Topics: Conifer cone, Pinophyta, Ovule Pages: 4 (1154 words) Published: April 12, 2013
Gymnosperm Lab
The word gymnosperm comes from two Greek words that mean "naked-seeded," in reference to the fact that gymnosperm seeds are produced out in the open on cone scales, while the seeds of flowering plants are produced completely enclosed within fruits. In the previous lab we learnt that bryophytes and Pteridophytes of the kingdom Plantae, reproduce by spores. In gymnosperms and angiosperms (flowerng plants), however, dispersal is primarily by means of seeds, which are considerably more complex and larger than spores. In contrast to the branching patterns of most broadleaf trees, the growth of most conifers is excurrent or Monopodial (i.e., the trunk of the tree does not divide unless the terminal bud is removed). Also, with the exception of Ginkgo, most gymnosperms have evergreen leaves. Pine (Pinus Spp) is a good example of Gymnosperms. Objectives:

1. Understand the difference between the two types of leaves produced by pines, and how pine leaves differ from those of other conifers. 2. Know the life cycle of a pine tree, and be able to indicate within the life cycle where events such as meiosis, fusion of gametes, development of an embryo, and production of sperms take place. 3. Understand the differences between male (pollen) and female (seed) pine cones. 4. Know the locations and functions of a pine micropyle, integument, pollen chamber, and nucellus. 5. Know the function of the bladders or wings on pine pollen grains. 6. Be able to distinguish a pine, and a cycad from one another (if they are available for examination). Materials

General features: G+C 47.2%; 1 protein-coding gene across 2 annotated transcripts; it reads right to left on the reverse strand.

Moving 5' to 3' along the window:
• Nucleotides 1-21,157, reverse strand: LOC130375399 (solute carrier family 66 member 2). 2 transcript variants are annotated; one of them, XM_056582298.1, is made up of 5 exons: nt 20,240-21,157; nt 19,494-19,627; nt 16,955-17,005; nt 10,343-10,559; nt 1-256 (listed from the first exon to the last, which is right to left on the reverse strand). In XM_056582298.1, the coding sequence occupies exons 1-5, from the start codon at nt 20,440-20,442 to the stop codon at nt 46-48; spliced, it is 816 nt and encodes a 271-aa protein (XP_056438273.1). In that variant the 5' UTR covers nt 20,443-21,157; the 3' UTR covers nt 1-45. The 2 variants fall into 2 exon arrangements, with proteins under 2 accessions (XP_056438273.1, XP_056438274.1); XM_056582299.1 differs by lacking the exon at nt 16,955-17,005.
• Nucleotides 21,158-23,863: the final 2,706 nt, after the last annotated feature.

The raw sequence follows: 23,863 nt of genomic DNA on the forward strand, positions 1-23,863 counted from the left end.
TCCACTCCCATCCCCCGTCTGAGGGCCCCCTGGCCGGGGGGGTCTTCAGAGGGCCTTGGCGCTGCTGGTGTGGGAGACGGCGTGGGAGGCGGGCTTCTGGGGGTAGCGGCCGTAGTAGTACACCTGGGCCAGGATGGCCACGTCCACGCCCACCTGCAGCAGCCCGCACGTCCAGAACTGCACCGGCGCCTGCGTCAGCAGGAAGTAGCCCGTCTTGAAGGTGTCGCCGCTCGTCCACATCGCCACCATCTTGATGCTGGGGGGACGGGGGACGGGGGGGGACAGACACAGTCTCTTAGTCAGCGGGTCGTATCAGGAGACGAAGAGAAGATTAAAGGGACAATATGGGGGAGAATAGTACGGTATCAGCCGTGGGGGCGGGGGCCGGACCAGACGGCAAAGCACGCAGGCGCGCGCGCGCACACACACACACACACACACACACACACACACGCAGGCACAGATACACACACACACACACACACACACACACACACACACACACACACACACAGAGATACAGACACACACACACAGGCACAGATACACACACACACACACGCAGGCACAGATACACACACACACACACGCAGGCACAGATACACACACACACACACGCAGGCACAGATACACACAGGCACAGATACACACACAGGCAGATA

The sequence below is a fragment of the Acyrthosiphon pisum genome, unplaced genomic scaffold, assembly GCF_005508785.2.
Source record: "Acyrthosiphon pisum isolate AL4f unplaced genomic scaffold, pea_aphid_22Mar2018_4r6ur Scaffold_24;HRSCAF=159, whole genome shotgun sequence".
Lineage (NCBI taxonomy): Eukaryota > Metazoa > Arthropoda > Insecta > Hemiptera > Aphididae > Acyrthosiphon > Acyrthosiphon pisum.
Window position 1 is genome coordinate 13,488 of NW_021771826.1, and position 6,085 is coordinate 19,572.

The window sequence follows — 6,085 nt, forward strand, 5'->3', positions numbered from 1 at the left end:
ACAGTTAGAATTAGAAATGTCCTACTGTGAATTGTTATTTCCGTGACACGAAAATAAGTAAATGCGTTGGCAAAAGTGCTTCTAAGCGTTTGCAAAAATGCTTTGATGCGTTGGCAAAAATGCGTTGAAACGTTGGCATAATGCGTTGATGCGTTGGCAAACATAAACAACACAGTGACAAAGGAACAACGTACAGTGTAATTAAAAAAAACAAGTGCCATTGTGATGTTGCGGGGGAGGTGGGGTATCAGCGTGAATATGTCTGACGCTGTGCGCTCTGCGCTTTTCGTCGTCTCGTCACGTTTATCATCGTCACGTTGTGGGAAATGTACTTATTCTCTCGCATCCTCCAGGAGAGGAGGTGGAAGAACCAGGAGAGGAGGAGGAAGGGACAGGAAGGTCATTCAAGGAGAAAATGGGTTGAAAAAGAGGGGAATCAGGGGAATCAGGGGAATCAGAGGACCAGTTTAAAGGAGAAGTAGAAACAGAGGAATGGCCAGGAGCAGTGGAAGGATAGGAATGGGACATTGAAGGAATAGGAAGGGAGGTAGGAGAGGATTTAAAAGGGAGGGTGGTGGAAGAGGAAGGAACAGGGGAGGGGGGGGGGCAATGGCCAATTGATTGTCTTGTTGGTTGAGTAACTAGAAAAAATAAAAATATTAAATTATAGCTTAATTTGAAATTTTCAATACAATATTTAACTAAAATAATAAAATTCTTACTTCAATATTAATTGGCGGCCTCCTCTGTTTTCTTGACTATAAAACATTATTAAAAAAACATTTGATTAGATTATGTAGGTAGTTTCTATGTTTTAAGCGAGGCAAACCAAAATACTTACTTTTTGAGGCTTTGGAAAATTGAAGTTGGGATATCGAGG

1. Fresh pine branch with cluster of pollen cones (demonstration) 2. Fresh pine, and other conifer branches for examination of leaves 3. Pine seed cones with seeds on the scales
4. Conifer pollen
5. Prepared slides of longitudinal sections through a pine ovule 6. Demonstrations of specimens of Cycas and Zamia, if available

A. Conifers-Phylum Coniferophyta
Carefully examine the...
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